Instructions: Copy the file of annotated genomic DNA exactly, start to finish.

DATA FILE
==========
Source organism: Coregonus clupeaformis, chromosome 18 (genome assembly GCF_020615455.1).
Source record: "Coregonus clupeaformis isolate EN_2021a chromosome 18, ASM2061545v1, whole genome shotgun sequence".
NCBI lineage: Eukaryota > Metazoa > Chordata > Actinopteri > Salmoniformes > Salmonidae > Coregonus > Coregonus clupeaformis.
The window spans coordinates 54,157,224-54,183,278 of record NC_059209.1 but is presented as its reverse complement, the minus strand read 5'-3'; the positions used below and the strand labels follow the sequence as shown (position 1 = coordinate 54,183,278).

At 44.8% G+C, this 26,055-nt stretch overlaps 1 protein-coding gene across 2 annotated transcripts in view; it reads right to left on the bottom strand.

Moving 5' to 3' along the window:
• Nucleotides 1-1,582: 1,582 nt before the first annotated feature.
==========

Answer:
Source organism: Coregonus clupeaformis, chromosome 18 (genome assembly GCF_020615455.1).
Source record: "Coregonus clupeaformis isolate EN_2021a chromosome 18, ASM2061545v1, whole genome shotgun sequence".
NCBI lineage: Eukaryota > Metazoa > Chordata > Actinopteri > Salmoniformes > Salmonidae > Coregonus > Coregonus clupeaformis.
The window spans coordinates 54,157,224-54,183,278 of record NC_059209.1 but is presented as its reverse complement, the minus strand read 5'-3'; the positions used below and the strand labels follow the sequence as shown (position 1 = coordinate 54,183,278).

At 44.8% G+C, this 26,055-nt stretch overlaps 1 protein-coding gene across 2 annotated transcripts in view; it reads right to left on the bottom strand.

Moving 5' to 3' along the window:
• Nucleotides 1-1,582: 1,582 nt before the first annotated feature.